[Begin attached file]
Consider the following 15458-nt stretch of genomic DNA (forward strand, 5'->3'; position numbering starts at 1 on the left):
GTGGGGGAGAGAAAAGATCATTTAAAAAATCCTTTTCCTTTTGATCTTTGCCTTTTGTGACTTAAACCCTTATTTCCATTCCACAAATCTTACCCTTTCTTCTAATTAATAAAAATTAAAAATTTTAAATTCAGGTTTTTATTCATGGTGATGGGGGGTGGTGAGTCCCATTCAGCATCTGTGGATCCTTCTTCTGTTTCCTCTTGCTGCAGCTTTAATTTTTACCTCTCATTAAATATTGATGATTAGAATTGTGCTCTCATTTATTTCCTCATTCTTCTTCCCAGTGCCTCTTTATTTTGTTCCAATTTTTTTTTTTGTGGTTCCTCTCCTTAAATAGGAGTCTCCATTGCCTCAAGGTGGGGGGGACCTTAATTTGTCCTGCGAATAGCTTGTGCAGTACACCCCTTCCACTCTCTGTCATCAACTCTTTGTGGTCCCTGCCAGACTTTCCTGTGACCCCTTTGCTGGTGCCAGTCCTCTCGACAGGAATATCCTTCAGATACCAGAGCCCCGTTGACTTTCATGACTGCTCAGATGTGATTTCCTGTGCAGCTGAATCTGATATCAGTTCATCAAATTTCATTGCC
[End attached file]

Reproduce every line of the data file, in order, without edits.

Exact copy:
Consider the following 15458-nt stretch of genomic DNA (forward strand, 5'->3'; position numbering starts at 1 on the left):
GTGGGGGAGAGAAAAGATCATTTAAAAAATCCTTTTCCTTTTGATCTTTGCCTTTTGTGACTTAAACCCTTATTTCCATTCCACAAATCTTACCCTTTCTTCTAATTAATAAAAATTAAAAATTTTAAATTCAGGTTTTTATTCATGGTGATGGGGGGTGGTGAGTCCCATTCAGCATCTGTGGATCCTTCTTCTGTTTCCTCTTGCTGCAGCTTTAATTTTTACCTCTCATTAAATATTGATGATTAGAATTGTGCTCTCATTTATTTCCTCATTCTTCTTCCCAGTGCCTCTTTATTTTGTTCCAATTTTTTTTTTTGTGGTTCCTCTCCTTAAATAGGAGTCTCCATTGCCTCAAGGTGGGGGGGACCTTAATTTGTCCTGCGAATAGCTTGTGCAGTACACCCCTTCCACTCTCTGTCATCAACTCTTTGTGGTCCCTGCCAGACTTTCCTGTGACCCCTTTGCTGGTGCCAGTCCTCTCGACAGGAATATCCTTCAGATACCAGAGCCCCGTTGACTTTCATGACTGCTCAGATGTGATTTCCTGTGCAGCTGAATCTGATATCAGTTCATCAAATTTCATTGCC